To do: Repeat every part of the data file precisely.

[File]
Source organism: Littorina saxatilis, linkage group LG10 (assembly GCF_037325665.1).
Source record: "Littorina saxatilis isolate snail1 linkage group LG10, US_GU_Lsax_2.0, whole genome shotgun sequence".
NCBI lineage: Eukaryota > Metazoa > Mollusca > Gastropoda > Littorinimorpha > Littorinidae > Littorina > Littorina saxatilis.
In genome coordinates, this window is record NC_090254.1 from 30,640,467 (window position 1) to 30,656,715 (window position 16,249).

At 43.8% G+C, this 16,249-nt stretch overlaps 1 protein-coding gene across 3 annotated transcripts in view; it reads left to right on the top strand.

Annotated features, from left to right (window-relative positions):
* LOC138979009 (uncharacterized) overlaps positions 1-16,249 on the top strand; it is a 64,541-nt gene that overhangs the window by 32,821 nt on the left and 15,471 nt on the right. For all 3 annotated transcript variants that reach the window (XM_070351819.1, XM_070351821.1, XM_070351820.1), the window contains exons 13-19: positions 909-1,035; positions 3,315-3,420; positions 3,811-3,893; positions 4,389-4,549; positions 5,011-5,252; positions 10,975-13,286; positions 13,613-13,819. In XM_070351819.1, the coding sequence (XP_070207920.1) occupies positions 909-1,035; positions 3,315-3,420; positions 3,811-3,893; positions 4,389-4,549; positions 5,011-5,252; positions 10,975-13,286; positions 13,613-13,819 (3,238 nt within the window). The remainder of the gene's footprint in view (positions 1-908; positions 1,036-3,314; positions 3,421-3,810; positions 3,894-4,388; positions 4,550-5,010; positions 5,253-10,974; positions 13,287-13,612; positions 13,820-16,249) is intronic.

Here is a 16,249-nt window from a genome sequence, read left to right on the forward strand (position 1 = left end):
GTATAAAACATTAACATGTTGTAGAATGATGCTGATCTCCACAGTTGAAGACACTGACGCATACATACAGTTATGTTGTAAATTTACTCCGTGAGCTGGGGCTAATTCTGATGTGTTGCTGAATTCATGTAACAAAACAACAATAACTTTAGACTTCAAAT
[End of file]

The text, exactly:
Source organism: Littorina saxatilis, linkage group LG10 (assembly GCF_037325665.1).
Source record: "Littorina saxatilis isolate snail1 linkage group LG10, US_GU_Lsax_2.0, whole genome shotgun sequence".
NCBI lineage: Eukaryota > Metazoa > Mollusca > Gastropoda > Littorinimorpha > Littorinidae > Littorina > Littorina saxatilis.
In genome coordinates, this window is record NC_090254.1 from 30,640,467 (window position 1) to 30,656,715 (window position 16,249).

At 43.8% G+C, this 16,249-nt stretch overlaps 1 protein-coding gene across 3 annotated transcripts in view; it reads left to right on the top strand.

Annotated features, from left to right (window-relative positions):
* LOC138979009 (uncharacterized) overlaps positions 1-16,249 on the top strand; it is a 64,541-nt gene that overhangs the window by 32,821 nt on the left and 15,471 nt on the right. For all 3 annotated transcript variants that reach the window (XM_070351819.1, XM_070351821.1, XM_070351820.1), the window contains exons 13-19: positions 909-1,035; positions 3,315-3,420; positions 3,811-3,893; positions 4,389-4,549; positions 5,011-5,252; positions 10,975-13,286; positions 13,613-13,819. In XM_070351819.1, the coding sequence (XP_070207920.1) occupies positions 909-1,035; positions 3,315-3,420; positions 3,811-3,893; positions 4,389-4,549; positions 5,011-5,252; positions 10,975-13,286; positions 13,613-13,819 (3,238 nt within the window). The remainder of the gene's footprint in view (positions 1-908; positions 1,036-3,314; positions 3,421-3,810; positions 3,894-4,388; positions 4,550-5,010; positions 5,253-10,974; positions 13,287-13,612; positions 13,820-16,249) is intronic.

Here is a 16,249-nt window from a genome sequence, read left to right on the forward strand (position 1 = left end):
GTATAAAACATTAACATGTTGTAGAATGATGCTGATCTCCACAGTTGAAGACACTGACGCATACATACAGTTATGTTGTAAATTTACTCCGTGAGCTGGGGCTAATTCTGATGTGTTGCTGAATTCATGTAACAAAACAACAATAACTTTAGACTTCAAAT